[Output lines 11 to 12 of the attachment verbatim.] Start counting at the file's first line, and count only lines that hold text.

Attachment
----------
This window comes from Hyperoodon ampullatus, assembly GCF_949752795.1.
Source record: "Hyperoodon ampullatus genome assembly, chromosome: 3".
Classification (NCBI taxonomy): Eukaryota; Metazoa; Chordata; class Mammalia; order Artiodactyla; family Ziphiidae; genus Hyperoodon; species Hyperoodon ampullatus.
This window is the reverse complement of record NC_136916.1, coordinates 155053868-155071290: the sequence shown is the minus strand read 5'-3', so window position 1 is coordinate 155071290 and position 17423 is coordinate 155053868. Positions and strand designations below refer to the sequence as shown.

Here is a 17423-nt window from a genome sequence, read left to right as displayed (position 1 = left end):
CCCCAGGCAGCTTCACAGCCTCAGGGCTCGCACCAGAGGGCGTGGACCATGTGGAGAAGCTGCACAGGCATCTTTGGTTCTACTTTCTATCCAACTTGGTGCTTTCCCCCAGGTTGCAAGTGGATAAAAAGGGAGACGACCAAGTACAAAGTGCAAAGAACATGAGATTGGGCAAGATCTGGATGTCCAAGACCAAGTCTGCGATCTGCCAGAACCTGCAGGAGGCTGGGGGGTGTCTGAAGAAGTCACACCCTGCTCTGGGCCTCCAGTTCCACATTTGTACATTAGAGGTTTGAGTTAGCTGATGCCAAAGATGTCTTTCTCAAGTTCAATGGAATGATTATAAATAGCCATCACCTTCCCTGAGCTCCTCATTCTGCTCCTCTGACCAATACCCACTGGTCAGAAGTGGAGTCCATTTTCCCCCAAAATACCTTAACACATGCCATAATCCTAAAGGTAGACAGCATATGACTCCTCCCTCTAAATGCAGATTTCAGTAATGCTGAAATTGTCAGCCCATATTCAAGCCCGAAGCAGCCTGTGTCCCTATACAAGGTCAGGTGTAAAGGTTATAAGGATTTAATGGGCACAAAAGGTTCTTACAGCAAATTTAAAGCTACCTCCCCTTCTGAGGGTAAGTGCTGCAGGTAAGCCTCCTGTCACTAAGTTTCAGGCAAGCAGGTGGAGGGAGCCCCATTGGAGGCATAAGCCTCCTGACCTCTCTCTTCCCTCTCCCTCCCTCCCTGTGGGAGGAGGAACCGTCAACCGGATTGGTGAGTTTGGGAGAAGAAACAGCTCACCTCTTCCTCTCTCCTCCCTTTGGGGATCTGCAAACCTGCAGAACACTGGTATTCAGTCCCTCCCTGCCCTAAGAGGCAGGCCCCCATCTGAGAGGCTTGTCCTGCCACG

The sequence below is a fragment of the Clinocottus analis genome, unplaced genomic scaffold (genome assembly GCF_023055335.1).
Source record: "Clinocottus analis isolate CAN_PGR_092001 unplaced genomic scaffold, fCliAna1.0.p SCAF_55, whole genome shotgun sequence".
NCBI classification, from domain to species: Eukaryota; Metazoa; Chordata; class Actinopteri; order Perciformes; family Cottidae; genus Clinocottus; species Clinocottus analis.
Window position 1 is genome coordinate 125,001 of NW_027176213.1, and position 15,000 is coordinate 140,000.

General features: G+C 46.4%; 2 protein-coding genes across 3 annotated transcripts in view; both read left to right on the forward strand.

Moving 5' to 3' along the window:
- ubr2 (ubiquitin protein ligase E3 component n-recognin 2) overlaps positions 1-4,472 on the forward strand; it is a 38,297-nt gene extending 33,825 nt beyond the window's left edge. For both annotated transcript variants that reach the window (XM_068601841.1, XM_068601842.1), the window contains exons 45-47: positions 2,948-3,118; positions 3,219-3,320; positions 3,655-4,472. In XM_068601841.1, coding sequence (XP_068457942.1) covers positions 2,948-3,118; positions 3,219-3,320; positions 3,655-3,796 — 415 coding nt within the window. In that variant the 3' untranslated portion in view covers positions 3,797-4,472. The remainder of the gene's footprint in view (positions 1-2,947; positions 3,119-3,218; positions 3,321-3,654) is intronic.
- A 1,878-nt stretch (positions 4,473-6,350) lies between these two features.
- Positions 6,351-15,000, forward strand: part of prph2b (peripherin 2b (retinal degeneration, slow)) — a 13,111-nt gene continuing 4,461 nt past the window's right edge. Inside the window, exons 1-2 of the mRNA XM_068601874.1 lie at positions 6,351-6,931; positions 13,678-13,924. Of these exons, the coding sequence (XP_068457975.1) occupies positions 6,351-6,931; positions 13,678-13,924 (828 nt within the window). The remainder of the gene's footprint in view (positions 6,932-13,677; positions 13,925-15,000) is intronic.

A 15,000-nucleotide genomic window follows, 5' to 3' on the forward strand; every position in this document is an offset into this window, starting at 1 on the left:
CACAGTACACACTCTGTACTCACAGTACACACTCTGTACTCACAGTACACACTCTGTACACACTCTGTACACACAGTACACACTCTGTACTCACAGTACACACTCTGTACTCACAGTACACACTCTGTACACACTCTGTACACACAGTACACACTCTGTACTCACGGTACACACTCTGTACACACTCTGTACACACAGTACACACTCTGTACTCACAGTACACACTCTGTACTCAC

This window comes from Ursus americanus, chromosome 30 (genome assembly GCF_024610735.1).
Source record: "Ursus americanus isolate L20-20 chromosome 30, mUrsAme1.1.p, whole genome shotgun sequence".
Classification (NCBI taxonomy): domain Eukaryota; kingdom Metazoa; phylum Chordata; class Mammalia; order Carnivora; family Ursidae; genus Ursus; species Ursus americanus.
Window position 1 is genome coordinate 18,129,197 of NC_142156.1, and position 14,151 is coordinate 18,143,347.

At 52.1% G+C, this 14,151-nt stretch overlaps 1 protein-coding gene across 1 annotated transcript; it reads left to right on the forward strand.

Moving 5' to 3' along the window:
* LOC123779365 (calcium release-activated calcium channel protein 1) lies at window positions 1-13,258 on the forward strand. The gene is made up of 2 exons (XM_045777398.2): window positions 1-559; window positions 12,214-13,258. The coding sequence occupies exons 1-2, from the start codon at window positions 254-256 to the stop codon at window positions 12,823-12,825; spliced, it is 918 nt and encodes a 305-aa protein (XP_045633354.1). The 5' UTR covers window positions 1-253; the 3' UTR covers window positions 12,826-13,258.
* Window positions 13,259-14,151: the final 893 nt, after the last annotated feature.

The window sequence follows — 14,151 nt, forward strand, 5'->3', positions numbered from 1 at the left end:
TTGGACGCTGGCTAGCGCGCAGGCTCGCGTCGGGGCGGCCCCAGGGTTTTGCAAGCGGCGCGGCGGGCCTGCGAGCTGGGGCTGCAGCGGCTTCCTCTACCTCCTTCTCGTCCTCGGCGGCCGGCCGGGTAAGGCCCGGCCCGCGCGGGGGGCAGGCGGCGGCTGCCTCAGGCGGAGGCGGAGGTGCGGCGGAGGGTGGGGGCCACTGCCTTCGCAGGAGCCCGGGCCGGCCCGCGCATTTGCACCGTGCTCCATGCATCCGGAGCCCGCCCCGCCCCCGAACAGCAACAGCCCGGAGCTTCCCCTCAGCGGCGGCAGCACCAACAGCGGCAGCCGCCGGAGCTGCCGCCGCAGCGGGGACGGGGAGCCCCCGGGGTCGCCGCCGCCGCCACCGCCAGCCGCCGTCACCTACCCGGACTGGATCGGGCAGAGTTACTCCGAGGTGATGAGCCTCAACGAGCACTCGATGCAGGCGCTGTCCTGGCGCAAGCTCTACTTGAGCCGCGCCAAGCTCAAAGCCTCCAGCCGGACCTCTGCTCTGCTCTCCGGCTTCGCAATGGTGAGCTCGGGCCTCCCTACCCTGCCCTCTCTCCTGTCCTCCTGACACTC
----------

General features: G+C 46.4%; 2 protein-coding genes across 3 annotated transcripts in view; both read left to right on the forward strand.

Moving 5' to 3' along the window: